Fortune Magazine: ‘Pillow talk would turn into a status meeting’
Three married couples reveal the delights and pitfalls of starting a business together
Your coworker totally screwed you over today. They forgot to send the invoice; they didn’t answer the biggest client’s call; or they dropped the ball on the slide deck. Then you go home in a huff, ready to vent about it to your partner—but there’s that coworker, sitting at your kitchen island. Working with a spouse can be problematic—threatening both work life and the sanctity of a relationship. But for some couples who have gone into business together, that collaboration has been the unlikely backbone of a strong marriage.
For Crystal Anderson, going into business with her partner, Kiesh Herman, at their event production and digital marketing startup, A Very Good Job (AVGJ), wasn’t a decision at all. “The universe decided for us,” she tells Fortune. The two began dating in 2018 and formed AVGJ in June 2020. Anderson leads creative development; Herman is company president. Prior to the pandemic, the couple worked outside the home, knowing nothing about each other’s work styles. Now, under the same roof, they’re meeting one another anew. “You realize your boo is the person who never sends a follow-up email,” Herman says, laughing. “Or who follows up three times in one day.” Even so, she adds, working together creates an array of issues—opportunities, Anderson interjects, to grow closer.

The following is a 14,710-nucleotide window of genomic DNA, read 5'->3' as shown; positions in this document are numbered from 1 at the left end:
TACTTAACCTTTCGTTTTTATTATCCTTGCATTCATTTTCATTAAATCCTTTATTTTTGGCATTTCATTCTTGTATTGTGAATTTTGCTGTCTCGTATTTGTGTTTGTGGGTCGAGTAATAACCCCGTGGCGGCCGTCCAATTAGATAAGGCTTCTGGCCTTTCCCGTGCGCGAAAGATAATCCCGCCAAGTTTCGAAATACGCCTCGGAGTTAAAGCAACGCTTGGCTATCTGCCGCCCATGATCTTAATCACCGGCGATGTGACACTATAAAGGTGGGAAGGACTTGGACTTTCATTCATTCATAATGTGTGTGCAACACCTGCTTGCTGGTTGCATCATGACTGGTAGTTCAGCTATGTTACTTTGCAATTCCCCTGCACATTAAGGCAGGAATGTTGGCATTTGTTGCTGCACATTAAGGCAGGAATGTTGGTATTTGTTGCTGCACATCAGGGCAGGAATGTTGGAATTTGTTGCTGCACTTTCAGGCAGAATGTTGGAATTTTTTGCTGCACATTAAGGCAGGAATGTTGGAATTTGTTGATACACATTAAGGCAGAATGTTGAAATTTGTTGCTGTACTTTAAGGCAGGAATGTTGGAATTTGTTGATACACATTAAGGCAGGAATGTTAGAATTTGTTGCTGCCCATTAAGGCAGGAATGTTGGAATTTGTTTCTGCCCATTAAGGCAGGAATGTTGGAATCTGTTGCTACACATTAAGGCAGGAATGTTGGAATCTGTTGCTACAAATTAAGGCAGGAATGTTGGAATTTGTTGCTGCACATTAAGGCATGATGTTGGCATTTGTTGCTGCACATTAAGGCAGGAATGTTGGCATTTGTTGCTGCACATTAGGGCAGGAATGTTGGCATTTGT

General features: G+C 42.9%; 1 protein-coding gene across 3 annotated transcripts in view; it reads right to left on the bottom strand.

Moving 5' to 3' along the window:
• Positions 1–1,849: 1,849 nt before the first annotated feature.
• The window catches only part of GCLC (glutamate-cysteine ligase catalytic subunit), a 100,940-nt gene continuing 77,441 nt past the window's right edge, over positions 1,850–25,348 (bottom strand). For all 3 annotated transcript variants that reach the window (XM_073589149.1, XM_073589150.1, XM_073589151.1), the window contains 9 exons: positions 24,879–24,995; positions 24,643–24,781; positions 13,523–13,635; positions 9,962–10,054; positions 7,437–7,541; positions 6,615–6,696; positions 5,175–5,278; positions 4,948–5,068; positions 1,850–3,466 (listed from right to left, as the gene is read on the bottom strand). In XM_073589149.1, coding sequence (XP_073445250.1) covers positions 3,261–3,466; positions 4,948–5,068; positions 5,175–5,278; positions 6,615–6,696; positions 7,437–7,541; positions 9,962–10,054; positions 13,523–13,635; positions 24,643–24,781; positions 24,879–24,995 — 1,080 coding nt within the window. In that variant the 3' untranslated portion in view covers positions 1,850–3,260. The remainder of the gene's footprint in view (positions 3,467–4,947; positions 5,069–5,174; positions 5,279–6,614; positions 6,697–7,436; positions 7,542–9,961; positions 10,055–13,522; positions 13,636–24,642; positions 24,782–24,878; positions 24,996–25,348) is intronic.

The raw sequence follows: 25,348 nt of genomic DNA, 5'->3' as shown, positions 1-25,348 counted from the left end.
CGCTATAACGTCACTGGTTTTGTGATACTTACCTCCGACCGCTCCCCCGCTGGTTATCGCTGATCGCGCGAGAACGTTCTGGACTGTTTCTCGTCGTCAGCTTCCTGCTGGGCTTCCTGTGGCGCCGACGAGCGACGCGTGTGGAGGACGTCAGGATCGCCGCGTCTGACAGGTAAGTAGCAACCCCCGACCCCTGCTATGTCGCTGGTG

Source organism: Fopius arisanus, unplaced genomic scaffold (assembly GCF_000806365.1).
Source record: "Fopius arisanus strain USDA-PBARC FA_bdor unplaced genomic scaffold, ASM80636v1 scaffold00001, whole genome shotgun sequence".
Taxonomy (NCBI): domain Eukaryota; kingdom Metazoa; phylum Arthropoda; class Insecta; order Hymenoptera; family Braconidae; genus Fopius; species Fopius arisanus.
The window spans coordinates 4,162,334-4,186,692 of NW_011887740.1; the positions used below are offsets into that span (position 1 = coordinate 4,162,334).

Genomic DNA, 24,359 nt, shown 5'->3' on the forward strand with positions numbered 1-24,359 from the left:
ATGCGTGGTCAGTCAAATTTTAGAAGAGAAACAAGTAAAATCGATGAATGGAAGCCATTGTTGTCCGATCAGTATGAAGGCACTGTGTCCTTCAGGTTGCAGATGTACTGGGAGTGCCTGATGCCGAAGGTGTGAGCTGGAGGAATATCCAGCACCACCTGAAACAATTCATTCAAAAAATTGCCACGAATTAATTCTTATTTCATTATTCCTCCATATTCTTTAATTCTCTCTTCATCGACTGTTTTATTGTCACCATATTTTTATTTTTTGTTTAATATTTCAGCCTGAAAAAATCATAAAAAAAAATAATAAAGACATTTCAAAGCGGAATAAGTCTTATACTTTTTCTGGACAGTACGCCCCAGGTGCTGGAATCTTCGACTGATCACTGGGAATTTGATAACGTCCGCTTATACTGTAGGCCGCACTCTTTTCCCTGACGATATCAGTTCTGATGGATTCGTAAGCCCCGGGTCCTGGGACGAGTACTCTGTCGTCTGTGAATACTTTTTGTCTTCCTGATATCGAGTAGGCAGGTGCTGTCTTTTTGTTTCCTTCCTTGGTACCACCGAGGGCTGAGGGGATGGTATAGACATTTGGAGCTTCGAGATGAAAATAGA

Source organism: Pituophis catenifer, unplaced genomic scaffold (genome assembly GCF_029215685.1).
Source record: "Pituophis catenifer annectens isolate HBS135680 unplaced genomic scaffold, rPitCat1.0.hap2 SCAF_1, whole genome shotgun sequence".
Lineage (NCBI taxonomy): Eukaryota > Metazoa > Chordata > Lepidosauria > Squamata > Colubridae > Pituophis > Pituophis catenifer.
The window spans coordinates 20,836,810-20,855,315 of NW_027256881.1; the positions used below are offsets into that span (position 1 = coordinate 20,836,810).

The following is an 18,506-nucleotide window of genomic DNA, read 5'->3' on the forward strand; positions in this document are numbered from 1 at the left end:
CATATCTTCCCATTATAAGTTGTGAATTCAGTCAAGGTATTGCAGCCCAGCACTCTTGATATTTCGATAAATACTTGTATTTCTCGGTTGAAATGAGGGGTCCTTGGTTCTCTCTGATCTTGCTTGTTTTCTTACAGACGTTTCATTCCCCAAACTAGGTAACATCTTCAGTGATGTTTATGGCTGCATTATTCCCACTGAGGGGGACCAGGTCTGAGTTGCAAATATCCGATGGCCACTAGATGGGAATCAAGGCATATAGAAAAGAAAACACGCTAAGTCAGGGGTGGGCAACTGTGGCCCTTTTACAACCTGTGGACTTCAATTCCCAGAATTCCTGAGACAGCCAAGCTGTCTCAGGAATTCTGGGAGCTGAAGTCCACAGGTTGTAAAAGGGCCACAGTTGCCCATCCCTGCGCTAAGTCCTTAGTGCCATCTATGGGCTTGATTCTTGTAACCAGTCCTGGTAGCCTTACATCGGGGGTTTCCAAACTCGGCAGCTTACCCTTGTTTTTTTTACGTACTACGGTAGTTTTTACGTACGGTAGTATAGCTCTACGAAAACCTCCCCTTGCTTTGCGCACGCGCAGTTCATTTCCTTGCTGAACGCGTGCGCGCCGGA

But not every couple who works together wants to be that close. “I don’t want to paint a picture that [the beginning] wasn’t hard,” Herman says of their experience launching AVGJ. “Crystal and I are so in love and aligned in our lives, which helped in our work life, but we were starting at zero and had to learn each other as new people.” Part of that education has been realizing distance does make the heart grow fonder. “We have to miss each other,” Herman says. She now works from a coffee shop twice a week. When she’s home, she puts a small homemade sign on her desk with two sides, one reading “Do not disturb,” the other reading “What’s up?”
They regularly attend couples therapy, which they suggest for any coupled cofounders. Their main, therapist-approved takeaway: Separate work from their [relationship]. “Pillow talk would turn into a status meeting, often led by me,” Herman recalls. “But we got to a point where we didn’t want to be engulfed by it.” Their edict: Don’t make roommate problems relationship problems—or coworker problems. “If we’re bumping heads because we have different work styles, I have to realize that we can pick that up at the office tomorrow,” Herman says. “But once the workday is done, this is my boo.”
Going into their fifth Valentine’s Day, Herman and Anderson haven’t lost their excitement for one another, and often leave little notes on each other’s laptops or desks. “When I’m working at the coffee shop, I’ll be running home because I miss her,” Herman says. “I couldn’t run this without her, and what she brings to the table.”
“Any project we do, after it’s out in the world, I get to turn to my partner and be like, ‘We made something really cool,’” Anderson says when asked what the best part is. She looks at Herman. “I get to do that over and over again, every single day, and I get to do it with you? What’s better than that? That feeling is lightning in a bottle.”
Written by Jane Thier